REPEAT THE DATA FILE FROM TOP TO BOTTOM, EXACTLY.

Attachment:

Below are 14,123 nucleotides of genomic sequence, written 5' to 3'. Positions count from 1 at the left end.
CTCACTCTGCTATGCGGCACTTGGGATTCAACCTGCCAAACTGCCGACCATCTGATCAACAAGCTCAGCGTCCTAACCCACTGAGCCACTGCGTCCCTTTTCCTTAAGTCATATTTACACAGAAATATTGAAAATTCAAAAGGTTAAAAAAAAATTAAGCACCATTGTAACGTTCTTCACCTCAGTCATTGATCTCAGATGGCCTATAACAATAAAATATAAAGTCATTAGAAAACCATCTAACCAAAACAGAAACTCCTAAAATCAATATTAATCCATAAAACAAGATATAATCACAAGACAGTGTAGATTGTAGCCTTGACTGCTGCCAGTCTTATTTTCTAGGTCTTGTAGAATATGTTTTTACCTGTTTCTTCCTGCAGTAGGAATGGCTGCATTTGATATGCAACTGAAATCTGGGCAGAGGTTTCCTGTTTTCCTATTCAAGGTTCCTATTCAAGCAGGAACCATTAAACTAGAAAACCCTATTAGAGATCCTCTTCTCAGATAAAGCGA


Below are 14,123 nucleotides of genomic sequence, written 5' to 3'. Positions count from 1 at the left end.
CTCACTCTGCTATGCGGCACTTGGGATTCAACCTGCCAAACTGCCGACCATCTGATCAACAAGCTCAGCGTCCTAACCCACTGAGCCACTGCGTCCCTTTTCCTTAAGTCATATTTACACAGAAATATTGAAAATTCAAAAGGTTAAAAAAAAATTAAGCACCATTGTAACGTTCTTCACCTCAGTCATTGATCTCAGATGGCCTATAACAATAAAATATAAAGTCATTAGAAAACCATCTAACCAAAACAGAAACTCCTAAAATCAATATTAATCCATAAAACAAGATATAATCACAAGACAGTGTAGATTGTAGCCTTGACTGCTGCCAGTCTTATTTTCTAGGTCTTGTAGAATATGTTTTTACCTGTTTCTTCCTGCAGTAGGAATGGCTGCATTTGATATGCAACTGAAATCTGGGCAGAGGTTTCCTGTTTTCCTATTCAAGGTTCCTATTCAAGCAGGAACCATTAAACTAGAAAACCCTATTAGAGATCCTCTTCTCAGATAAAGCGA